In late January of 2012, I had a strong suspicion I was going to engineer my layoff in the coming months. I had worked at my company for 11 years and I was looking forward to doing something on my own. As a result, I knew I had to do as much as possible to lower my expenses before taking the leap of faith.
One of my biggest recurring expenses is my mortgage. Even though my initial mortgage rate from eight years ago has dropped from 5.75% down to 2.625%, spending thousands of dollars a month is still a lot of money for someone who no longer has W2 income. Every dollar of interest savings counts!
When the 10-year treasury yield dropped to 1.85%, I gave my bank a ring to see what they could do. Amazingly, they came back with a 5/1 ARM rate of 2.625% with “no cost no cash” outlay. The process started around January 27, 2012 and didn’t end until early May, 2012, 100 days later!
At the end of April (day ~80), the bank asked me AGAIN for my latest two paychecks. I clearly remember thinking to myself, Thank goodness I still have a job! I told my bankers that it was likely I would no longer have a W2 income stream come summer just to be completely up front. They thanked me for my honesty and pushed my refinance through because they said we cannot predict the future. We have a 11 year relationship and I don’t plan on defaulting on my mortgage anyway.
WHY YOU NEED TO REFINANCE BEFORE LEAVING YOUR JOB
* You need a W2 statement. No underwriter is going to approve your mortgage if they don’t have evidence of a steady paycheck. The longer you’ve had your steady paycheck, the more comfortable they will feel. On the mortgage application, they will ask for your Title, Occupation, and Years Of Employment. If you have a goose egg for all, then you are likely going to be DENIED. The exception to the rule is if you have significant amount of other assets as collateral AND you have a large enough recurring stream of MISC-INT or Dividend income that has been established for many years prior.
* Income and expenses after quitting are uncertain. You’ve done your conservative budget and think you’ve got enough to last you for however many months or years, but you never know when some random expense pops up. I couldn’t foresee a water pipe bursting from underneath my sidewalk that cost $1,500 to fix, but I had to get it fixed or else the city would fine me and I needed water! Meanwhile, entrepreneurial income is never certain. A big competitor might decide to move into your space one day and squash you. Then what? It’s important to at least lock down your largest expenses.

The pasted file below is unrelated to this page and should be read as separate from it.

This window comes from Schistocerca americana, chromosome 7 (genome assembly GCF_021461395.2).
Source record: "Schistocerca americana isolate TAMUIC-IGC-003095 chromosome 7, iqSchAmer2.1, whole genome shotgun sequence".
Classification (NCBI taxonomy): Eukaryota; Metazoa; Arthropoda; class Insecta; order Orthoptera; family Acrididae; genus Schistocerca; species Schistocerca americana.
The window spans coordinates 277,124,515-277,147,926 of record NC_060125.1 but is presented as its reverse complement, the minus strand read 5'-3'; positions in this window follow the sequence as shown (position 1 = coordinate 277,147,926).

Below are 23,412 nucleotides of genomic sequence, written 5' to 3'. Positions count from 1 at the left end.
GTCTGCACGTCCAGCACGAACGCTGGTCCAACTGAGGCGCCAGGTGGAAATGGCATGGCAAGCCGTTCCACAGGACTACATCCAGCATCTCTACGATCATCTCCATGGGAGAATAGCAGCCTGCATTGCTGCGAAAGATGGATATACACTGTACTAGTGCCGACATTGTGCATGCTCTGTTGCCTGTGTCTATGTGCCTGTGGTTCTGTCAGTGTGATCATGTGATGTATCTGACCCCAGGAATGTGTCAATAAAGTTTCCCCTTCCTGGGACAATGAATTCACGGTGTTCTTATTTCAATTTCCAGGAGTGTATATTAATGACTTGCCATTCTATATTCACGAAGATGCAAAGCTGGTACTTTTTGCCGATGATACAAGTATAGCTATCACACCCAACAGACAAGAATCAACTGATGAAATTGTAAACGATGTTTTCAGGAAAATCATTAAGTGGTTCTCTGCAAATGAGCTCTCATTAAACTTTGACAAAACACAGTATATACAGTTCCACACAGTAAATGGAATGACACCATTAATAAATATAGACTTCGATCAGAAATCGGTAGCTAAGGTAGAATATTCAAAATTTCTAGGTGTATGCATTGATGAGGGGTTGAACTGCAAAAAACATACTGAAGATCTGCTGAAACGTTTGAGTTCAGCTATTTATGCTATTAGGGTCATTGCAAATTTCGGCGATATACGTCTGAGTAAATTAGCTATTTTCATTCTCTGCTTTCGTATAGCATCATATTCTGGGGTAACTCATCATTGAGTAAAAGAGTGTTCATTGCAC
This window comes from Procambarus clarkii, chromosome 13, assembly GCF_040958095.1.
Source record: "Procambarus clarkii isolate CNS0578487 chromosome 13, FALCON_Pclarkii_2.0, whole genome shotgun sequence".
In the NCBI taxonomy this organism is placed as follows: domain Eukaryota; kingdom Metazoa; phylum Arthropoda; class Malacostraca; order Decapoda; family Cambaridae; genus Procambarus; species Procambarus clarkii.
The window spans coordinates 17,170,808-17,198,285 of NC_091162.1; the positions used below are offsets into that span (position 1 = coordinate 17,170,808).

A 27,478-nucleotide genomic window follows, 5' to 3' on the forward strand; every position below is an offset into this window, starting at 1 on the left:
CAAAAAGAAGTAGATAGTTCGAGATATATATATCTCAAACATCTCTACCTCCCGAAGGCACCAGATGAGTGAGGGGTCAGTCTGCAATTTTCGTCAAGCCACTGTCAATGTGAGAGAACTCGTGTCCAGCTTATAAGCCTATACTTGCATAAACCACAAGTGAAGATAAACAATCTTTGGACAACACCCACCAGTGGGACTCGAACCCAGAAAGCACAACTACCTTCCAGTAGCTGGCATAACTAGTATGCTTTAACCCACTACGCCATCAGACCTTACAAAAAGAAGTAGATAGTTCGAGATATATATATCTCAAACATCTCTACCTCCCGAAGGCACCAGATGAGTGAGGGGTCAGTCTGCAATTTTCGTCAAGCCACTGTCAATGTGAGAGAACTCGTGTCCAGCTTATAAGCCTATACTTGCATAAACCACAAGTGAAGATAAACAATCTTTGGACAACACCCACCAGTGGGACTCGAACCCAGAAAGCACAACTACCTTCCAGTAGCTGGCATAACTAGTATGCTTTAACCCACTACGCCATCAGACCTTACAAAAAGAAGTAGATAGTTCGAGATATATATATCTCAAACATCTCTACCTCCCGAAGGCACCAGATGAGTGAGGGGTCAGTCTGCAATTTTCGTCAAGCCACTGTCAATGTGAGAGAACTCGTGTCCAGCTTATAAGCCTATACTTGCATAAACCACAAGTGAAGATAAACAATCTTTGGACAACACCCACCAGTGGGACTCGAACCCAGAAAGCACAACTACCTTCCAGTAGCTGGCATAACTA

* A new job carries less weight. Even if you get a nice new job, the bank generally wants to see a year of employment before given you a loan. A new banking relationship with the best rate will be gun shy with someone who has only been at their job for six months. Of course, if you are refinancing with an existing bank, you might have more leeway. The other issue is that there’s no guarantee you’ll find a comparable new job in the first place. The job market is still tough out there.
* The government is the puppet master. Our government has their hand shoved so far up big banks that it’s very hard for banks to have any flexibility. My latest mortgage refi went through underwriting review over 10 times before finally getting approved 100 days later. The government has added new channel checks to make sure the bank isn’t being reckless with their lending practices. Being stringent is good for all of us long term, because it means there will be less defaults in the future. However, in the short-term, the government’s involvement has made it difficult for even the most creditworthy of borrowers.
* Lower your own risk of default. You need to be able to weather the bad times so that you are never late on payment which will hurt your credit score. Ultimately you want to lower your risk of losing your home, because no home means begging on the streets or living with relatives. Your home is much more than an investment, it is a lifestyle. The bank doesn’t want you to default since they are not in the business of selling real estate.
ONCE YOU ARE UNEMPLOYED YOU BECOME INVISIBLE TO BANKS
I encourage everyone to refinance their mortgage before quitting, retiring, engineering, or simply taking an extended leave of absence. Once a bank sees your main source of income gone, they will unlikely let you refinance with them because you are perceived as higher risk. It doesn’t matter how high your credit score is, how loyal you have been to the bank, and the fact you have a baseball collection worth more than your mortgage itself. If you no longer have a job, it is almost impossible to get a mortgage or refinance a mortgage.
Readers, have you ever tried refinancing your mortgage without an income? If so, how did it go?
Note: With Ben Bernanke deploying QE3 by committing to buy $40 billion of mortgage bonds a month until satisfied, you should check the latest mortgage rates today I’m pretty sure that if you haven’t refinanced in the past 6-12 months, you will be able to lower your rate. Just make sure you know the fees, if any.